March 11, 2005
 



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Posted: 02.15.05

From the Desk of Michelle Maisto: When You Care Enough to Send Something

Back in the winter of 1999, when Mobile Enterprise was still Field Force Automation, it contained a small insert magazine called eCRM, which ran a story about the pressure on young online companies to perform under the holiday crush. That winter the country was occupied with wondering whether Y2K was going to wipe our computers clean, and it was the first year, I believe, that my friends and colleagues seriously adopted online shopping, using lunch breaks to search the Web and, with great satisfaction, cross items off their lists without leaving their desk chairs.
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By Michelle Maisto




It was also a year when many people were still hesitant to pay online with credit cards, and many others still felt the sting of the year before, when overwhelmed companies (Toys R Us was a widely publicized example) were slow to deliver, leaving babes without toys on Christmas morning. Would companies be able to come through this year? Would they be prepared? Copy-editing the story over and over and preparing it for press, I remember the twist of anxiety in my chest as, however subconsciously, I worried for these companies and the mounting task before them.

Rejoining the magazine after a four-year break, I’m sometimes impatient to see us running stories similar to those we ran years ago—deployments to mobile solutions from legacy systems, etc.—because while this industry grows exponentially in some areas, in others it crawls. However, I never again saw a “will the online companies get it together?” story; no longer green, it seems they’ve gotten their acts together and know their abilities and limitations: “Order by Dec. 22 for guaranteed Christmas morning delivery!” Though each holiday season, my mind does briefly wander back to that story, and I imagine the ramping-up going on behind the scenes, and the stress.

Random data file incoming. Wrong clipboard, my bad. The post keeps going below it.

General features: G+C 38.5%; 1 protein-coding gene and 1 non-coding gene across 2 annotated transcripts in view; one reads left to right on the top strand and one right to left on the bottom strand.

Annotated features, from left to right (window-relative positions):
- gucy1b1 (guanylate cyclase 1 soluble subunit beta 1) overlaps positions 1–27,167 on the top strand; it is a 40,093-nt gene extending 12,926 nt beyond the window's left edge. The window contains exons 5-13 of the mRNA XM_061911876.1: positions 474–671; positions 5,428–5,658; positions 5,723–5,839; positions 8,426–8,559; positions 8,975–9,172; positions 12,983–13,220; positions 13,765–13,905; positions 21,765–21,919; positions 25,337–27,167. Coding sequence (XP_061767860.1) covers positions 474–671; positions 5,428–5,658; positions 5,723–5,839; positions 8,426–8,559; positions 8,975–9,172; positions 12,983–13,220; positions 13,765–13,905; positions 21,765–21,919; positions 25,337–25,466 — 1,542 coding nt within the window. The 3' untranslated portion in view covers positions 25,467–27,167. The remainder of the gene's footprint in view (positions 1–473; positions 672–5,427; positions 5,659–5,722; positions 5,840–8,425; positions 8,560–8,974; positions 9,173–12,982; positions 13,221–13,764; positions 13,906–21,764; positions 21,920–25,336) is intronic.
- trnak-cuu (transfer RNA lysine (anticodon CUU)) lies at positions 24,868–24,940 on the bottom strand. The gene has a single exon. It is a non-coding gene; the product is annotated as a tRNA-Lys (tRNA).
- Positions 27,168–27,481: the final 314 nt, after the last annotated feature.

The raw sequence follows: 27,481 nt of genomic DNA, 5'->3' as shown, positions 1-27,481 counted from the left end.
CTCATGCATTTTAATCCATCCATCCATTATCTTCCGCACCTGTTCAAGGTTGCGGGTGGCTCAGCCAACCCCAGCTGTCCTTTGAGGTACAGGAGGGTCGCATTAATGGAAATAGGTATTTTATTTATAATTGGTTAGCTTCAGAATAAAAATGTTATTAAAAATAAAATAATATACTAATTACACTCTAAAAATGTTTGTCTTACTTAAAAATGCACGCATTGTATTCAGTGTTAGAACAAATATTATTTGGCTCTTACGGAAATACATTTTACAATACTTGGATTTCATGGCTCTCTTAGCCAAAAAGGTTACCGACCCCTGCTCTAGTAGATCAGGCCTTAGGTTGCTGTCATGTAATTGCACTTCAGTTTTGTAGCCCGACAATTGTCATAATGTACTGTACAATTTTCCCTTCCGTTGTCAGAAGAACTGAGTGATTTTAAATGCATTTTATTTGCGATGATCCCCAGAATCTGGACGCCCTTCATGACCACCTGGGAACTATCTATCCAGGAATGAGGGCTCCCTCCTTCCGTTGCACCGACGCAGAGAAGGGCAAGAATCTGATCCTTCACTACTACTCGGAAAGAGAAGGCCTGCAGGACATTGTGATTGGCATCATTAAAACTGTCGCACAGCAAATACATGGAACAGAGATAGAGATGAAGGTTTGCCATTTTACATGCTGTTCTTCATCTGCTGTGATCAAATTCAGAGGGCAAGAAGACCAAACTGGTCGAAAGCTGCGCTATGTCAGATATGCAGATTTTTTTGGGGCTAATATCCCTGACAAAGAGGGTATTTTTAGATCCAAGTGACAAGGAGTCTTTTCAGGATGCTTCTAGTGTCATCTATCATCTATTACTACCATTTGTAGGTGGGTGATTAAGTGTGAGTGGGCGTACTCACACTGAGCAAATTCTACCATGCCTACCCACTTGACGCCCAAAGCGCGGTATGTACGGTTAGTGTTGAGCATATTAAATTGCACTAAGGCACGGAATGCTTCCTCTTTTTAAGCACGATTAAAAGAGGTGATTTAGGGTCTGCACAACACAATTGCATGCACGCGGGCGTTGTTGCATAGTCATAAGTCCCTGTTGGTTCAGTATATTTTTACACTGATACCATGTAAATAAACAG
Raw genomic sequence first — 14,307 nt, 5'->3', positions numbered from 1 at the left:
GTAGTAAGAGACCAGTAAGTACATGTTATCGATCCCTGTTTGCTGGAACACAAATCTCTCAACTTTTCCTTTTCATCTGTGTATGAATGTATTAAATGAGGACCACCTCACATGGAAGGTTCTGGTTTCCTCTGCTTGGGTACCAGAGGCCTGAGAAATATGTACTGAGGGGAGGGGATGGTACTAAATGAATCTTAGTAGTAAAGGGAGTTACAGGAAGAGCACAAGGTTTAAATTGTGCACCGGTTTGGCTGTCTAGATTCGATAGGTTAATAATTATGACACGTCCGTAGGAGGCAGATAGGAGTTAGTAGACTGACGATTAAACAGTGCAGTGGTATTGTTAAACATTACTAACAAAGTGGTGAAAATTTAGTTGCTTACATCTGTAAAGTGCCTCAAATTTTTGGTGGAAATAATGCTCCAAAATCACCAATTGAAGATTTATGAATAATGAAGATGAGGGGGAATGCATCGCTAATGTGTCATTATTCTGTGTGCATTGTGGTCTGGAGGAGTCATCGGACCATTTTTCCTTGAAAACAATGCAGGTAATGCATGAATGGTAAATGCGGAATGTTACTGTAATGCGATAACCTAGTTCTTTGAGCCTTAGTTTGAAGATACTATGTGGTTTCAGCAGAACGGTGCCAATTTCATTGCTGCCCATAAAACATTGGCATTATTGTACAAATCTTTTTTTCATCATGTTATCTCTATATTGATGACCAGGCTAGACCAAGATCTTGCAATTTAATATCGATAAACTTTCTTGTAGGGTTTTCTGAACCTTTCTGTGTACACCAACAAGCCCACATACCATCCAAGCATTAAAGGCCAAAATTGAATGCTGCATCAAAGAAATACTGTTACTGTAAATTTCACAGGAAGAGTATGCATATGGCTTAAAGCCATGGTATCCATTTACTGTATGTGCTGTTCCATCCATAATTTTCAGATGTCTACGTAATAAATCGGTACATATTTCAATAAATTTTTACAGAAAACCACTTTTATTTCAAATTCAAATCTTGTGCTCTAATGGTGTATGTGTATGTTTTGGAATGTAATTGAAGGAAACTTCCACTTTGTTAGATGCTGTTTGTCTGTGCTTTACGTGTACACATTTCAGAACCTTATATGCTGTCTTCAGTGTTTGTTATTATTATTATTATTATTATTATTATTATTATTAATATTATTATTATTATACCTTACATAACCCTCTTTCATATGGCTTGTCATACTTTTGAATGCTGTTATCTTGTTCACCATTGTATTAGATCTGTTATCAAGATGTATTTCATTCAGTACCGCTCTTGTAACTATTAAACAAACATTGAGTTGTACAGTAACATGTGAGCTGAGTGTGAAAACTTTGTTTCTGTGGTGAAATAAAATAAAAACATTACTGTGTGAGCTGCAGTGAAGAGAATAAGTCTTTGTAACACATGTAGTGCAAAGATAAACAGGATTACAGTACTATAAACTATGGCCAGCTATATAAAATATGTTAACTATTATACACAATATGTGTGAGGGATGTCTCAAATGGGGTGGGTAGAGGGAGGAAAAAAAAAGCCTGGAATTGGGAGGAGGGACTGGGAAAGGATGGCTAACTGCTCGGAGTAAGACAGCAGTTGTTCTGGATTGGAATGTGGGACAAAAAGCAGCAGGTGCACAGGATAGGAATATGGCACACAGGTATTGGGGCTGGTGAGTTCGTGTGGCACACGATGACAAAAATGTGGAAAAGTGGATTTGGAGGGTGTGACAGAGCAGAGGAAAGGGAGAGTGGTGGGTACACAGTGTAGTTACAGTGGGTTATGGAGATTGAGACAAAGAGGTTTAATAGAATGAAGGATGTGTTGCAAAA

So this Valentine’s Day I was shocked, though honestly also amused, to discover that Hallmark’s site had crashed—just like every other Valentine’s Day in recent memory. In fact, Sunday night I made my own silly e-mail Valentines and sent them around to friends, knowing full well that Hallmark.com would be impossible to access come Monday morning. I was right—and still I couldn’t believe it. At 11 a.m. the site was closed to traffic; a posted note said: “Our apologies. Hallmark.com is temporarily offline for maintenance. We want to make sure our site is the best it can be, so we’re doing a bit of house cleaning.” Valentine’s Day—what better day for house cleaning!

At 3:30 the note had been changed to: “Our apologies. Valentine’s Day is keeping us extra busy, and that means our store is full right now. Please try back in a little while.” How is it that Amazon.com and bn.com got their ducks quickly in a row (and they have an actual product to send out) and somehow Hallmark still goofs it every year? In its defense, the Hallmark.com Facts section states that the site’s busiest day was Valentine’s Day 2003, on which it received 2.6 million visits. Which is an enormous amount of traffic—and all the more reason to prepare.

I wonder what this means for the enterprise in the larger scheme. I mean, I assume it hurts brand loyalty—that romantics turned to sites such as Yahoo!, American Greetings and Blue Mountain (all of which worked today) to send cards and will perhaps go directly there next time. But I wonder if, in such a situation, the overall affect on an industry is negative (a big company looses business) or positive, in that perhaps that lost business gets distributed amongst the smaller guys, creating greater competition or at least diversity. (In this example, it could trickle down as far as independent artists, such as www.lorijoysmith.com. Which is astounding. What amazing times these are when a consumer can, in three seconds, switch from a multibillion-dollar company to a young artist working out of her apartment because, for all its money, the big guy can’t handle the traffic.)

The question of the larger affect is one I leave to the researchers and number crunches. Clear to me, however, is that all these years later, the lesson still holds true: One under-prepared company equals many disappointed babes.






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